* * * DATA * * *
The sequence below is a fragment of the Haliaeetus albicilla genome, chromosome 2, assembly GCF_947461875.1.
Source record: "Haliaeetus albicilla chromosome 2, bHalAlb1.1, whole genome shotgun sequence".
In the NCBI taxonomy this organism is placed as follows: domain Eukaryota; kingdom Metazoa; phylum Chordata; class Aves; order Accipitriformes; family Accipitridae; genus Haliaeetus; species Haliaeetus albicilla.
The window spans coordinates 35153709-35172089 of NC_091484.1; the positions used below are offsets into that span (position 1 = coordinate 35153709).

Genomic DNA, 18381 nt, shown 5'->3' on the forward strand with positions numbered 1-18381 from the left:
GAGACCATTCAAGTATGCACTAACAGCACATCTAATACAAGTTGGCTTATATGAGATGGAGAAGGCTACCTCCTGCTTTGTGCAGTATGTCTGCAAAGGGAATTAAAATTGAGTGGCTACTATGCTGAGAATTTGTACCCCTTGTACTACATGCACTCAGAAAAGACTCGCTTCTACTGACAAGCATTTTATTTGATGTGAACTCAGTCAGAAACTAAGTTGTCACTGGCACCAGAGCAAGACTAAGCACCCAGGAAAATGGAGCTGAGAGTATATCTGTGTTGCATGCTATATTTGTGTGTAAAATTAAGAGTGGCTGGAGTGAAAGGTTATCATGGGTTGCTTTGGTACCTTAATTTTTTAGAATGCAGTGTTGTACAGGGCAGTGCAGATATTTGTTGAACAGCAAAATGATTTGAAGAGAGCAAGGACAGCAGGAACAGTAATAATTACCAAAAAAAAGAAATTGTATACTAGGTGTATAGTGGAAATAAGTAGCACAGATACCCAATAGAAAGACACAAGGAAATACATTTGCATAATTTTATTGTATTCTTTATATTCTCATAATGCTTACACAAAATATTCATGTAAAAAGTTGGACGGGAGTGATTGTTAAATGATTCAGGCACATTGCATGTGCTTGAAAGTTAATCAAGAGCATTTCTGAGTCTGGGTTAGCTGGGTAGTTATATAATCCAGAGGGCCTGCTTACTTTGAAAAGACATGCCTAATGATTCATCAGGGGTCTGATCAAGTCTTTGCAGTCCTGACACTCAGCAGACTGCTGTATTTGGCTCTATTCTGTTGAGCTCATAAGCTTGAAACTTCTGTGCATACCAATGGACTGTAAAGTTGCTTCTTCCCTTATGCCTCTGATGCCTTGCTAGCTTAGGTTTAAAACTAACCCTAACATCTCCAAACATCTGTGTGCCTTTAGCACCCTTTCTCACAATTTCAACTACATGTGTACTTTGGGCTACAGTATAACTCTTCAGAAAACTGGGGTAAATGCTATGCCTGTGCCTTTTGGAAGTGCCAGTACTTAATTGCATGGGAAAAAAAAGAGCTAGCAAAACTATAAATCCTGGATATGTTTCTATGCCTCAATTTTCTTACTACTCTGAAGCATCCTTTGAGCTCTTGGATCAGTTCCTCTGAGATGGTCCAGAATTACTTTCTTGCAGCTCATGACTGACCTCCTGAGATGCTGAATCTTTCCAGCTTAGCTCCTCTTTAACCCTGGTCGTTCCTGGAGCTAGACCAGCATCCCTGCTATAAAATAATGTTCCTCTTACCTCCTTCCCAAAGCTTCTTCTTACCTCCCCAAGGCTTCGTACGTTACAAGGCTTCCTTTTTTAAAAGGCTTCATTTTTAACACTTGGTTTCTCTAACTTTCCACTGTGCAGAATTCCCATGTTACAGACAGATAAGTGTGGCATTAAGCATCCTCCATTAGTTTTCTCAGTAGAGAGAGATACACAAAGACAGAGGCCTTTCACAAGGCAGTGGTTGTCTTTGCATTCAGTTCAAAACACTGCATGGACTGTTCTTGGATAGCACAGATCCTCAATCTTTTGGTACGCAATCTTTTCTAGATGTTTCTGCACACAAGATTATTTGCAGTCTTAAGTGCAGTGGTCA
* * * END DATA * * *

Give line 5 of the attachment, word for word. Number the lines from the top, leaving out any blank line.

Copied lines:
Genomic DNA, 18381 nt, shown 5'->3' on the forward strand with positions numbered 1-18381 from the left: